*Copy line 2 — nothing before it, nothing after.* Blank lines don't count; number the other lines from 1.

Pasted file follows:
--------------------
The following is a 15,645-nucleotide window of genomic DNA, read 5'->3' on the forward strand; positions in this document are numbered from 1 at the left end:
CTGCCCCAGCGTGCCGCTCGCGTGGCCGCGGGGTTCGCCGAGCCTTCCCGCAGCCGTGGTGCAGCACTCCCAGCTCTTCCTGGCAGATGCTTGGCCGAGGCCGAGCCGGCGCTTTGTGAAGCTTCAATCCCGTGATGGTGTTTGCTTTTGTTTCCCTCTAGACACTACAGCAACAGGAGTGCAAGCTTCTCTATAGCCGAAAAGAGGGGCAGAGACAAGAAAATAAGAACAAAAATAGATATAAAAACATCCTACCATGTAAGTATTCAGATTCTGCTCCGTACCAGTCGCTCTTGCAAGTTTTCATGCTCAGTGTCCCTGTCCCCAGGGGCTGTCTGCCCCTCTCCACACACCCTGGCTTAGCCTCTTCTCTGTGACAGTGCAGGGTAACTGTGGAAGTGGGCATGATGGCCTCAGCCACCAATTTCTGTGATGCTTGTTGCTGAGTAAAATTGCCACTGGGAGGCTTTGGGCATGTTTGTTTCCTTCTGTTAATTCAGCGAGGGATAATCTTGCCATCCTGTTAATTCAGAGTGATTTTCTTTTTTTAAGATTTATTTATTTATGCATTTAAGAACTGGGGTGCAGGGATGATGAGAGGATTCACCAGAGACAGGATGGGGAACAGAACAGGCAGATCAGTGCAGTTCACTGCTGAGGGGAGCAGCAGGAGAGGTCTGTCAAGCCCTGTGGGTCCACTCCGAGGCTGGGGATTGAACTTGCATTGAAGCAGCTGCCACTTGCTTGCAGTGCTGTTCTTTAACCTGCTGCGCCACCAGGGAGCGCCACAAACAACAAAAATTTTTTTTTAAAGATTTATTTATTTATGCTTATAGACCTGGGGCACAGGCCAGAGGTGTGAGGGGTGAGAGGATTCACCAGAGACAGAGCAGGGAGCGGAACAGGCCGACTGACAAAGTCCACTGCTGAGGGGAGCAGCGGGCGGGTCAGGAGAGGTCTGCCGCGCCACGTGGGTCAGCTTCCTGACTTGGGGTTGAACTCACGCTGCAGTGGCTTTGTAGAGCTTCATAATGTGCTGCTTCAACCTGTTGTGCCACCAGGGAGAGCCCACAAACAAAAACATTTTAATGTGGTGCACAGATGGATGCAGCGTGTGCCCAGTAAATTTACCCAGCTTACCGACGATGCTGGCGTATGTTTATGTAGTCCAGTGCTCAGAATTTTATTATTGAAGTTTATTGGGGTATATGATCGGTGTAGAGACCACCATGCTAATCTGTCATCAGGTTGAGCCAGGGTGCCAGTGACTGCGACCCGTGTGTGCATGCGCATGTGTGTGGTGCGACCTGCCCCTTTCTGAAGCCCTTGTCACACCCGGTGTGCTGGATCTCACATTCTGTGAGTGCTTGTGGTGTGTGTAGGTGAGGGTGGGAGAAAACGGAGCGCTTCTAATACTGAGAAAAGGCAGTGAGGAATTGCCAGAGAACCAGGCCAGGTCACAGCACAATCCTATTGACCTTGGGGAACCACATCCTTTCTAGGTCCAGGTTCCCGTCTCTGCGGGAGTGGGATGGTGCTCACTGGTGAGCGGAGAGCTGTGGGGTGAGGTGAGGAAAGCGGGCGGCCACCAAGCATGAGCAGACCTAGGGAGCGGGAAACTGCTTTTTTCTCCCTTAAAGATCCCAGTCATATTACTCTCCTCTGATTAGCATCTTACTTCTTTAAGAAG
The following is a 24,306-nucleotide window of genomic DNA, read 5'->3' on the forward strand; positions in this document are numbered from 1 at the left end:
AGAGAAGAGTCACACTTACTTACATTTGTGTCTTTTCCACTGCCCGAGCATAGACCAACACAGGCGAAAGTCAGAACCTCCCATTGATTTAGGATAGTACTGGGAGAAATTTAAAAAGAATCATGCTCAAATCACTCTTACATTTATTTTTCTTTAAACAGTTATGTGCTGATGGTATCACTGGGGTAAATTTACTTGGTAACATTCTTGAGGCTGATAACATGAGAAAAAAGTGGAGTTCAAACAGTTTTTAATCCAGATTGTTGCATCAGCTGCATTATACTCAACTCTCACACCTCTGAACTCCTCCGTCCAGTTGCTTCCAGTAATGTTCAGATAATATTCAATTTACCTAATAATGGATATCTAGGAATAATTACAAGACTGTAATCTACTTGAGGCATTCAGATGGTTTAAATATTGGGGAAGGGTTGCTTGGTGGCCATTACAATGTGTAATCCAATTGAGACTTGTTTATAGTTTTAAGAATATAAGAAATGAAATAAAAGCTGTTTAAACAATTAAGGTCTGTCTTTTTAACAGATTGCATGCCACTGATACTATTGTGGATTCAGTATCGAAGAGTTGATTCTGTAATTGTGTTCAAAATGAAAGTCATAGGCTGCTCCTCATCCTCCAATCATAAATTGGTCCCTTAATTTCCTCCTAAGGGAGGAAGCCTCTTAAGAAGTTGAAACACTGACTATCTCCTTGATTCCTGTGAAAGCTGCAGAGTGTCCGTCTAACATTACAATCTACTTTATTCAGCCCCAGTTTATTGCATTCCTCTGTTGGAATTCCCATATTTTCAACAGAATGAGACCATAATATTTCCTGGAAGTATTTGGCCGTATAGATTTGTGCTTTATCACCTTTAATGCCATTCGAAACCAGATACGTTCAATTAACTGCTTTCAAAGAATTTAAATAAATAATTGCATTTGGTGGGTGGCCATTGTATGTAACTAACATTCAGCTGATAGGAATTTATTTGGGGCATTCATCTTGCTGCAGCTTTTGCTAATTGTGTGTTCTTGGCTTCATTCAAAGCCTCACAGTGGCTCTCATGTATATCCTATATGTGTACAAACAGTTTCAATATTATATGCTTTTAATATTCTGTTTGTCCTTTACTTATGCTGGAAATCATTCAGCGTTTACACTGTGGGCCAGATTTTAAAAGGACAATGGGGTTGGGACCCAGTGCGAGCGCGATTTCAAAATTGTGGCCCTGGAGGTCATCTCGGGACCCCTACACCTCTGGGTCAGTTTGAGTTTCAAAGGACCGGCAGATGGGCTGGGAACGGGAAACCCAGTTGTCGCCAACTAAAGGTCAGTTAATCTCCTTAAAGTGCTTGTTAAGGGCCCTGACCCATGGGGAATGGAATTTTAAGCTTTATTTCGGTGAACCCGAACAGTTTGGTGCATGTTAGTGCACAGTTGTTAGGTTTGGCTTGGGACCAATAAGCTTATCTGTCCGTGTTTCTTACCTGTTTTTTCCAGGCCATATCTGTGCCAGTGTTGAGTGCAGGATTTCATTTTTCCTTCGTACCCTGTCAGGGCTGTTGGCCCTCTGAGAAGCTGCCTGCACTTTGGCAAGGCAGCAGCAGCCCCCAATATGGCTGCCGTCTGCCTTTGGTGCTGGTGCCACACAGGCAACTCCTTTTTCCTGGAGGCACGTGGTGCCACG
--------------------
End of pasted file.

CTGCCCCAGCGTGCCGCTCGCGTGGCCGCGGGGTTCGCCGAGCCTTCCCGCAGCCGTGGTGCAGCACTCCCAGCTCTTCCTGGCAGATGCTTGGCCGAGGCCGAGCCGGCGCTTTGTGAAGCTTCAATCCCGTGATGGTGTTTGCTTTTGTTTCCCTCTAGACACTACAGCAACAGGAGTGCAAGCTTCTCTATAGCCGAAAAGAGGGGCAGAGACAAGAAAATAAGAACAAAAATAGATATAAAAACATCCTACCATGTAAGTATTCAGATTCTGCTCCGTACCAGTCGCTCTTGCAAGTTTTCATGCTCAGTGTCCCTGTCCCCAGGGGCTGTCTGCCCCTCTCCACACACCCTGGCTTAGCCTCTTCTCTGTGACAGTGCAGGGTAACTGTGGAAGTGGGCATGATGGCCTCAGCCACCAATTTCTGTGATGCTTGTTGCTGAGTAAAATTGCCACTGGGAGGCTTTGGGCATGTTTGTTTCCTTCTGTTAATTCAGCGAGGGATAATCTTGCCATCCTGTTAATTCAGAGTGATTTTCTTTTTTTAAGATTTATTTATTTATGCATTTAAGAACTGGGGTGCAGGGATGATGAGAGGATTCACCAGAGACAGGATGGGGAACAGAACAGGCAGATCAGTGCAGTTCACTGCTGAGGGGAGCAGCAGGAGAGGTCTGTCAAGCCCTGTGGGTCCACTCCGAGGCTGGGGATTGAACTTGCATTGAAGCAGCTGCCACTTGCTTGCAGTGCTGTTCTTTAACCTGCTGCGCCACCAGGGAGCGCCACAAACAACAAAAATTTTTTTTTAAAGATTTATTTATTTATGCTTATAGACCTGGGGCACAGGCCAGAGGTGTGAGGGGTGAGAGGATTCACCAGAGACAGAGCAGGGAGCGGAACAGGCCGACTGACAAAGTCCACTGCTGAGGGGAGCAGCGGGCGGGTCAGGAGAGGTCTGCCGCGCCACGTGGGTCAGCTTCCTGACTTGGGGTTGAACTCACGCTGCAGTGGCTTTGTAGAGCTTCATAATGTGCTGCTTCAACCTGTTGTGCCACCAGGGAGAGCCCACAAACAAAAACATTTTAATGTGGTGCACAGATGGATGCAGCGTGTGCCCAGTAAATTTACCCAGCTTACCGACGATGCTGGCGTATGTTTATGTAGTCCAGTGCTCAGAATTTTATTATTGAAGTTTATTGGGGTATATGATCGGTGTAGAGACCACCATGCTAATCTGTCATCAGGTTGAGCCAGGGTGCCAGTGACTGCGACCCGTGTGTGCATGCGCATGTGTGTGGTGCGACCTGCCCCTTTCTGAAGCCCTTGTCACACCCGGTGTGCTGGATCTCACATTCTGTGAGTGCTTGTGGTGTGTGTAGGTGAGGGTGGGAGAAAACGGAGCGCTTCTAATACTGAGAAAAGGCAGTGAGGAATTGCCAGAGAACCAGGCCAGGTCACAGCACAATCCTATTGACCTTGGGGAACCACATCCTTTCTAGGTCCAGGTTCCCGTCTCTGCGGGAGTGGGATGGTGCTCACTGGTGAGCGGAGAGCTGTGGGGTGAGGTGAGGAAAGCGGGCGGCCACCAAGCATGAGCAGACCTAGGGAGCGGGAAACTGCTTTTTTCTCCCTTAAAGATCCCAGTCATATTACTCTCCTCTGATTAGCATCTTACTTCTTTAAGAAG